23 Dec

grinding cd/dvd reader

Yesterday, I backed up my /home/kae directory, formatted the computer, and installed Windows XP. Why? Because I felt the need to spend the next week playing the Thief and Dungeon Keeper games series. I really wanted to do it through ’98 (yes, I still have the licenses for these OSes), but couldn’t get drivers for my laptop for Windows 98 – the Acer TravelMate 2420 just will not work in Win98…

So anyway – a blissful day later, I decided I should put my system back together. Installed Partition Manager, shuffled the hard-drive around to make space, and got the Fedora 8 disc from the latest Linux Format (/nice/ desktop theme, lads! Much better than that weird balloon crap in FC7).

Stuck the DVD in, rebooted, and …GRIND…

oh dear… tried again. …GRIND…

tried with one of the games CDs that had been working fine for the last day …GRIND…

I worried about this for a few minutes before opening the drive up and taking a look to see if there was something blocking the lens’s path. nope.

It took me a while to notice though that the lens was parked on the /outside edge/ of where a disk would be. As the file allocation table for a CD/DVD is held on the inner rim of the disk, it does not make sense for the lens to be parked far from it when not in use.

I pushed the lens platform in with my finger. I really don’t like doing things like that, as I might be breaking something by doing it, but as the system was already screwed, this was a viable solution.

On rebooting, everything worked fine.

What seems to have happened is that at some point over the last few hours, the lens platform must have moved a little bit too far and was unable to return to its usual route. I am not sure why that happened, as I can only imagine it would happen if I was over-burning something, which I haven’t done in a long time.

Anyway – back to resetting my system, and then back to Dungeon Keeper!

ps: this post, boring as it is, is out there purely because I spent a while trying to find the cause of the noise and disc-drive failure and had to figure it out myself in the end – hopefully someone else searching for “grinding noises dvd” will find this post useful.

19 Dec

first official IE8 mention

And it’s a good one! The IE team announced in a very good article that IE8 passes the Acid2 test.

The Acid2 test does not test CSS compliance. Instead, it tests that broken CSS is parsed in a consistent manner.

More info about Acid2

Well done Microsoft – let’s hope you keep the information coming (they’ve been notably silent so far about IE8) and that the info is as positive and important to web developers as this milestone is.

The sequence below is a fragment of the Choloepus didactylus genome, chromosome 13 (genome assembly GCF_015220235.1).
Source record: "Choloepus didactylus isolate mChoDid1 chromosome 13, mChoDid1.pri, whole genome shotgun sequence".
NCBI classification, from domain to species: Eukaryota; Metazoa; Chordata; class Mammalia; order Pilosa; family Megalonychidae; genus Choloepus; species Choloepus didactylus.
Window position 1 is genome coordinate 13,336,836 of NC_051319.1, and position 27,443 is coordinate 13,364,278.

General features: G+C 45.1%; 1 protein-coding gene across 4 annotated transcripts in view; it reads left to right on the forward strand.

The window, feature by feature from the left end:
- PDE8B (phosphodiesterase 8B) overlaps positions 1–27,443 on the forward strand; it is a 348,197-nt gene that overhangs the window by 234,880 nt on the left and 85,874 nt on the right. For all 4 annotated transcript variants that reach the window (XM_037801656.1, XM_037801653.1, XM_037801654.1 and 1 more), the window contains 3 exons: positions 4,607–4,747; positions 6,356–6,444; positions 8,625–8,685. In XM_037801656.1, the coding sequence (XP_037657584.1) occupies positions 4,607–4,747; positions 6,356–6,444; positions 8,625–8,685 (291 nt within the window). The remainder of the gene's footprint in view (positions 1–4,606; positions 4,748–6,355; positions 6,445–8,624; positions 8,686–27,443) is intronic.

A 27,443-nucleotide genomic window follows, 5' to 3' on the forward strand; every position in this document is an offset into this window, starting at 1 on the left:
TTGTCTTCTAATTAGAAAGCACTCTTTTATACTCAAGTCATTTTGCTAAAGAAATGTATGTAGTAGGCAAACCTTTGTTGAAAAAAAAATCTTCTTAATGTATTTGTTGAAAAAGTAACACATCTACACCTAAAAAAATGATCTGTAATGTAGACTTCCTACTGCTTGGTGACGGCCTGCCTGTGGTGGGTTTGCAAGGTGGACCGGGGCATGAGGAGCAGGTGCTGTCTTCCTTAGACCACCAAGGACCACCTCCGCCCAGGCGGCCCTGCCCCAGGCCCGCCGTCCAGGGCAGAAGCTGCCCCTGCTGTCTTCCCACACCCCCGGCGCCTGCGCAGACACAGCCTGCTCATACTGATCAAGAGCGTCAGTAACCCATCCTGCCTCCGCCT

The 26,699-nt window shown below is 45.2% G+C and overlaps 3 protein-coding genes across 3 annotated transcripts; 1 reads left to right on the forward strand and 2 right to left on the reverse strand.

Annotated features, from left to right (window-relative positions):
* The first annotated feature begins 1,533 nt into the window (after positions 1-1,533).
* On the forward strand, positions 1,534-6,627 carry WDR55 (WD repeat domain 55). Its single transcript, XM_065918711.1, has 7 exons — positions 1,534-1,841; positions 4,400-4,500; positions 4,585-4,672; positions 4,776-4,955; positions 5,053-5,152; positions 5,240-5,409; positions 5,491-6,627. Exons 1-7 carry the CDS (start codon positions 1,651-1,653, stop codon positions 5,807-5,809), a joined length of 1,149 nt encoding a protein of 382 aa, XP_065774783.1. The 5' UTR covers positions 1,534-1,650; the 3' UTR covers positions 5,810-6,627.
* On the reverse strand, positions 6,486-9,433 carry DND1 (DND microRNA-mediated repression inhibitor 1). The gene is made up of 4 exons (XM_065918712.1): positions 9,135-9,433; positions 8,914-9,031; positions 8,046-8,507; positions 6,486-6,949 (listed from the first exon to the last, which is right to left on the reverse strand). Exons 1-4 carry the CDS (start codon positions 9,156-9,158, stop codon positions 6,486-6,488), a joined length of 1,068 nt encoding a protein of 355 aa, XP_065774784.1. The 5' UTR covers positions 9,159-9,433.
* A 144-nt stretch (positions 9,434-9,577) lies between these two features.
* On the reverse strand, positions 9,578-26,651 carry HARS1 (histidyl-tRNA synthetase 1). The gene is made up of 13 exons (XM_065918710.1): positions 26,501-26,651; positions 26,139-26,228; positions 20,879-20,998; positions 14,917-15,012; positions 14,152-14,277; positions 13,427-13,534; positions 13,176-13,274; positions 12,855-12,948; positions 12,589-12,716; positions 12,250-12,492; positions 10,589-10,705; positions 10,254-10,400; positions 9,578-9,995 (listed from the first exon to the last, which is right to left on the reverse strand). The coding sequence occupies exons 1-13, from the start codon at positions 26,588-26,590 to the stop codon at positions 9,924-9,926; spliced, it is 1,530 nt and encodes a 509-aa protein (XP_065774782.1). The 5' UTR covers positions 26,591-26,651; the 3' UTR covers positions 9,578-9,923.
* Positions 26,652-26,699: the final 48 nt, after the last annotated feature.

03 Dec

thought about "lopsided universe" idea

Sorry if this post is totally bonkers – I’m a layman but like to think about this stuff.

Got an email newsletter from Galaxy Zoo today. In it was a link to a recent Telegraph article pointing out the apparent lopsidedness of the universe. In short, most galaxies that we see in the universe appear to be rotating in the same direction, where the direction should be random.

I had a thought about this, and it occurred to me that this could be explained if there was some sort of “coriolis force” acting on space itself.

How can this be? Surely space is just space? Well, not according to quantum loop gravity, which describes space as a load of interlinked nodes. Where you think there is nothing, there is actually a load of interlinked points.

The “coriolis force” is hard to explain. A short explanation might be this: on a planet that is spinning, if you have a solid object which is sitting still (relative to the planet surface) on any latitude of the planet other than 0 or at the axis, then one side of the object is actually moving through space faster than the other because of the slight difference in radius of the sides’ paths through space as the planet rotates. Yeah – headrush.

Anyway – what it means is that objects sitting on the “north” hemisphere tend to turn clockwise instinctively, and vice versa.

So, what does this have to do with galaxies?

Well, if most galaxies are rotating in a specific direction, then that could indicate a coriolis effect happening on space itself. This could happen if the universe itself was rotating.

A further implication is that if you map the rotation of all galaxies and analyse them carefully, you may find that you can actually pinpoint the centre of that rotating universe. This is something that traditionally has been thought of as impossible, because the universe might not have a “centre” at all.

Anyway, please comment if you think this is stupid, but give a reason why it is.